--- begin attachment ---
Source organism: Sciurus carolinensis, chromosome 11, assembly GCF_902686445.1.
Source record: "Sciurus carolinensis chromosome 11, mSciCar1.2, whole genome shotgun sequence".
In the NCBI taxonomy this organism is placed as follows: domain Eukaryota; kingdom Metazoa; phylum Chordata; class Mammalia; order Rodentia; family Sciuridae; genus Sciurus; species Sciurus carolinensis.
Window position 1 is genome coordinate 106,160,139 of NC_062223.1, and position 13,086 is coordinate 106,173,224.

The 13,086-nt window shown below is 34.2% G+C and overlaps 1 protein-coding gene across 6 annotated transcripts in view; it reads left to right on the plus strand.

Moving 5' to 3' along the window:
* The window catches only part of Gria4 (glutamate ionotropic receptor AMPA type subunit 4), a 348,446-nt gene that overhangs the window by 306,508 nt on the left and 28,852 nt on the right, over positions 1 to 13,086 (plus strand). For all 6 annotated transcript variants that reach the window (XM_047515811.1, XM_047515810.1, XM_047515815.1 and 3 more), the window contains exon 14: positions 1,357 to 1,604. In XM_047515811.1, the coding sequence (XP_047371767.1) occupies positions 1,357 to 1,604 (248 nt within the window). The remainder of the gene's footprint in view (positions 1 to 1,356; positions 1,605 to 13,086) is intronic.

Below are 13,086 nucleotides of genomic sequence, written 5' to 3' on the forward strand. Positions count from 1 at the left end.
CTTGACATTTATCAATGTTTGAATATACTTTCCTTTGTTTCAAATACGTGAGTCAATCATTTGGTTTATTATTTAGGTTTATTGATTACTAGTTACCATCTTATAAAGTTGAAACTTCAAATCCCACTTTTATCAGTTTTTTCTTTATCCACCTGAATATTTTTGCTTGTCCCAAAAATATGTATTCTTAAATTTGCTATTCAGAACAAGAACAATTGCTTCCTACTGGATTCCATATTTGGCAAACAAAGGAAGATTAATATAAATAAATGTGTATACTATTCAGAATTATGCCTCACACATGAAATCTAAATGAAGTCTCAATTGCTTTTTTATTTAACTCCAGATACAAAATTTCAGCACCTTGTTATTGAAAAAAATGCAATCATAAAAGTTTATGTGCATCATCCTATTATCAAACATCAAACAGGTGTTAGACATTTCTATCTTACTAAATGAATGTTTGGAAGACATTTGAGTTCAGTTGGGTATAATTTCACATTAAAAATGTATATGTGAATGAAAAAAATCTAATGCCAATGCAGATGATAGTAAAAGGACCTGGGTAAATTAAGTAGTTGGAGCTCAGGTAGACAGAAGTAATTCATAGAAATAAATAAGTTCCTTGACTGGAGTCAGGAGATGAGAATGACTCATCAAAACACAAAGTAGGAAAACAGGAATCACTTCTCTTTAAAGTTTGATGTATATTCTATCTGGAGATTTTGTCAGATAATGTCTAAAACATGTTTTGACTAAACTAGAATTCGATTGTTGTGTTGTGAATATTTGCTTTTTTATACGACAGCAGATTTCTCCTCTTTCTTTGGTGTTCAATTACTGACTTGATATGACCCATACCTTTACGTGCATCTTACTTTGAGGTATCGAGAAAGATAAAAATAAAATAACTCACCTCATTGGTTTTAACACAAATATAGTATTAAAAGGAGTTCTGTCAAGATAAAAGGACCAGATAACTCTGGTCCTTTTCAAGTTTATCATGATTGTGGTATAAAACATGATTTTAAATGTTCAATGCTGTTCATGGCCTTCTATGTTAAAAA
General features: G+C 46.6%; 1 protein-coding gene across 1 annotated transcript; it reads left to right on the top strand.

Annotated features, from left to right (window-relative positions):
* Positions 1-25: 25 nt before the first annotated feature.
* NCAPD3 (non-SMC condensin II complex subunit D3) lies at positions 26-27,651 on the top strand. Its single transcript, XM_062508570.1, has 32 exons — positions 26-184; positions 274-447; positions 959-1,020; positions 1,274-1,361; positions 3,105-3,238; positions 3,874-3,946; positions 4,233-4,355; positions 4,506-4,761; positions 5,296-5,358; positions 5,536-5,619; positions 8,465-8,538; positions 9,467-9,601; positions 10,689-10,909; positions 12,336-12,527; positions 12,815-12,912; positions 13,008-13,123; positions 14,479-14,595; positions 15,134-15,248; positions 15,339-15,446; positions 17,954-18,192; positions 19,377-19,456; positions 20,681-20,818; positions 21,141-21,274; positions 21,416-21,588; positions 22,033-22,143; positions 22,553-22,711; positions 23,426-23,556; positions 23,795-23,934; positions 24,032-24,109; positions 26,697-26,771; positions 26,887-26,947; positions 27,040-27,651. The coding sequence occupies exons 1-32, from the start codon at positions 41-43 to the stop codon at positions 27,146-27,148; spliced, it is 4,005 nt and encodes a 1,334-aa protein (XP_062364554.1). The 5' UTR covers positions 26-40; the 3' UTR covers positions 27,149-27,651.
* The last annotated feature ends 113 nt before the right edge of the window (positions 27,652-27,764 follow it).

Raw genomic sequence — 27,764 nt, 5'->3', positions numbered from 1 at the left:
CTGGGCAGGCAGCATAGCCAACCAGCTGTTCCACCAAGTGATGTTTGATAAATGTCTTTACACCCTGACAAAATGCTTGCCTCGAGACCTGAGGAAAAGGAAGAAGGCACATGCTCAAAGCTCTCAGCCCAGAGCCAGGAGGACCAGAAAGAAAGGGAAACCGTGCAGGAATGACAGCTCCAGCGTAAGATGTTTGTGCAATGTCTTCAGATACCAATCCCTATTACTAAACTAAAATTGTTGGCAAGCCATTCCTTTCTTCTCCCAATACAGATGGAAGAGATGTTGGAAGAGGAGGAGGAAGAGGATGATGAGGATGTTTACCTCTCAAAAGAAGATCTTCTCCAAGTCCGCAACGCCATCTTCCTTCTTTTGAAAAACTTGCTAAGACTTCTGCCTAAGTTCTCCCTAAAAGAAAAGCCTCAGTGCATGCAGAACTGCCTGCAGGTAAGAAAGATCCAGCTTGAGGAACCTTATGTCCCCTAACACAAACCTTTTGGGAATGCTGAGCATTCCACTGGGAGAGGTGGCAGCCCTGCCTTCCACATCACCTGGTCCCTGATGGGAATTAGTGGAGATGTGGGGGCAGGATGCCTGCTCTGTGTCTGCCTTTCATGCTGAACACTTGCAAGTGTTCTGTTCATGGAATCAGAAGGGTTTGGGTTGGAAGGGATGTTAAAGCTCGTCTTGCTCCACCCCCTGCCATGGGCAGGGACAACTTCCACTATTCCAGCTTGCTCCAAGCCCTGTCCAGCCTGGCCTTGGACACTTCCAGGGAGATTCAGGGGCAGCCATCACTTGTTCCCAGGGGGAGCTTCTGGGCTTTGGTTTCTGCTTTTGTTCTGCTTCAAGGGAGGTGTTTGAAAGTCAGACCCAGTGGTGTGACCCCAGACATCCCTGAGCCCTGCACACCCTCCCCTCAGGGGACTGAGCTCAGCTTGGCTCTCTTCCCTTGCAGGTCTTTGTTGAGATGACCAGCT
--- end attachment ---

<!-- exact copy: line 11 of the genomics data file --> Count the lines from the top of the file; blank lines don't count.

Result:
Annotated features, from left to right (window-relative positions):